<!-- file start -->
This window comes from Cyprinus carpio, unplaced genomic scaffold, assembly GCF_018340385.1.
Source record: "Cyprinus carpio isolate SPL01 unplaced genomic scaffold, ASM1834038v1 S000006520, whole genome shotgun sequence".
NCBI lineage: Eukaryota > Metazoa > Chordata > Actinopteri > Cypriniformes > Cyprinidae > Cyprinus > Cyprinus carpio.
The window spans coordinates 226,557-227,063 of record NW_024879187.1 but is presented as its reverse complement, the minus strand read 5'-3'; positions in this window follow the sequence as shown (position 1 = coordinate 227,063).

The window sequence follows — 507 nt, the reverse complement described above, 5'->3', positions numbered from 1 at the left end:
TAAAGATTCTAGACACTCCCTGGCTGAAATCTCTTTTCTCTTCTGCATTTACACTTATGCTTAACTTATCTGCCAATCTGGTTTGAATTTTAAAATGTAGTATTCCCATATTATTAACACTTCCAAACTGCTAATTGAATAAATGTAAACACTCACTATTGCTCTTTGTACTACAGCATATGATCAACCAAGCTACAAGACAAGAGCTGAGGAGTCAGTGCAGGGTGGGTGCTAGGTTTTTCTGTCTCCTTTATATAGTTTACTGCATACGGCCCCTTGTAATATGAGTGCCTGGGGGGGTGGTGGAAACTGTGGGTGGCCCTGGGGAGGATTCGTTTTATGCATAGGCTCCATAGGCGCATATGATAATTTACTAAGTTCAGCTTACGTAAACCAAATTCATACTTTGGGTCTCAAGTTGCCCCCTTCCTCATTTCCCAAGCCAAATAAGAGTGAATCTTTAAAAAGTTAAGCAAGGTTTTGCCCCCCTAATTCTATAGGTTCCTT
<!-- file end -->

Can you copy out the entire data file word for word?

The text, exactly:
This window comes from Cyprinus carpio, unplaced genomic scaffold, assembly GCF_018340385.1.
Source record: "Cyprinus carpio isolate SPL01 unplaced genomic scaffold, ASM1834038v1 S000006520, whole genome shotgun sequence".
NCBI lineage: Eukaryota > Metazoa > Chordata > Actinopteri > Cypriniformes > Cyprinidae > Cyprinus > Cyprinus carpio.
The window spans coordinates 226,557-227,063 of record NW_024879187.1 but is presented as its reverse complement, the minus strand read 5'-3'; positions in this window follow the sequence as shown (position 1 = coordinate 227,063).

The window sequence follows — 507 nt, the reverse complement described above, 5'->3', positions numbered from 1 at the left end:
TAAAGATTCTAGACACTCCCTGGCTGAAATCTCTTTTCTCTTCTGCATTTACACTTATGCTTAACTTATCTGCCAATCTGGTTTGAATTTTAAAATGTAGTATTCCCATATTATTAACACTTCCAAACTGCTAATTGAATAAATGTAAACACTCACTATTGCTCTTTGTACTACAGCATATGATCAACCAAGCTACAAGACAAGAGCTGAGGAGTCAGTGCAGGGTGGGTGCTAGGTTTTTCTGTCTCCTTTATATAGTTTACTGCATACGGCCCCTTGTAATATGAGTGCCTGGGGGGGTGGTGGAAACTGTGGGTGGCCCTGGGGAGGATTCGTTTTATGCATAGGCTCCATAGGCGCATATGATAATTTACTAAGTTCAGCTTACGTAAACCAAATTCATACTTTGGGTCTCAAGTTGCCCCCTTCCTCATTTCCCAAGCCAAATAAGAGTGAATCTTTAAAAAGTTAAGCAAGGTTTTGCCCCCCTAATTCTATAGGTTCCTT